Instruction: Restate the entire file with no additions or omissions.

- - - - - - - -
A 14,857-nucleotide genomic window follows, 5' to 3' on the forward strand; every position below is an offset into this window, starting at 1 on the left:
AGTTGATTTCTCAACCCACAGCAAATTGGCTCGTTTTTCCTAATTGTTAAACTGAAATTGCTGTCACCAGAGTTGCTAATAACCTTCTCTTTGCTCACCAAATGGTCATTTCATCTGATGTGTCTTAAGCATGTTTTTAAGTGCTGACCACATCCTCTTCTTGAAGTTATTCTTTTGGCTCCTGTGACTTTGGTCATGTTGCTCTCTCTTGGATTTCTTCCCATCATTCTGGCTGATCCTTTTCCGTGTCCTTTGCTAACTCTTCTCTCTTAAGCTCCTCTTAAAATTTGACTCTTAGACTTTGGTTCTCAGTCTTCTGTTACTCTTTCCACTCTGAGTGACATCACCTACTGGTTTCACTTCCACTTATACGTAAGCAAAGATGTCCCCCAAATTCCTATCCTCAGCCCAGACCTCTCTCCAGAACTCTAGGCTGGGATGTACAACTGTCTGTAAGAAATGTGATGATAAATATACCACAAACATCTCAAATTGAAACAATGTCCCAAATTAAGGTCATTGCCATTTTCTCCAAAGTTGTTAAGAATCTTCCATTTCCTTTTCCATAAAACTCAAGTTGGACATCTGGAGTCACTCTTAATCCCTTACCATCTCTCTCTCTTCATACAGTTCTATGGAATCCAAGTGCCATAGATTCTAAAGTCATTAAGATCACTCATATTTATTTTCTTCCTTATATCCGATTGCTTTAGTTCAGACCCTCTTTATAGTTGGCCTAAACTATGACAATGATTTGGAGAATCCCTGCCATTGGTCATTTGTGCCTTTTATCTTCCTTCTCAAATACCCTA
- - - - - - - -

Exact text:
A 14,857-nucleotide genomic window follows, 5' to 3' on the forward strand; every position below is an offset into this window, starting at 1 on the left:
AGTTGATTTCTCAACCCACAGCAAATTGGCTCGTTTTTCCTAATTGTTAAACTGAAATTGCTGTCACCAGAGTTGCTAATAACCTTCTCTTTGCTCACCAAATGGTCATTTCATCTGATGTGTCTTAAGCATGTTTTTAAGTGCTGACCACATCCTCTTCTTGAAGTTATTCTTTTGGCTCCTGTGACTTTGGTCATGTTGCTCTCTCTTGGATTTCTTCCCATCATTCTGGCTGATCCTTTTCCGTGTCCTTTGCTAACTCTTCTCTCTTAAGCTCCTCTTAAAATTTGACTCTTAGACTTTGGTTCTCAGTCTTCTGTTACTCTTTCCACTCTGAGTGACATCACCTACTGGTTTCACTTCCACTTATACGTAAGCAAAGATGTCCCCCAAATTCCTATCCTCAGCCCAGACCTCTCTCCAGAACTCTAGGCTGGGATGTACAACTGTCTGTAAGAAATGTGATGATAAATATACCACAAACATCTCAAATTGAAACAATGTCCCAAATTAAGGTCATTGCCATTTTCTCCAAAGTTGTTAAGAATCTTCCATTTCCTTTTCCATAAAACTCAAGTTGGACATCTGGAGTCACTCTTAATCCCTTACCATCTCTCTCTCTTCATACAGTTCTATGGAATCCAAGTGCCATAGATTCTAAAGTCATTAAGATCACTCATATTTATTTTCTTCCTTATATCCGATTGCTTTAGTTCAGACCCTCTTTATAGTTGGCCTAAACTATGACAATGATTTGGAGAATCCCTGCCATTGGTCATTTGTGCCTTTTATCTTCCTTCTCAAATACCCTA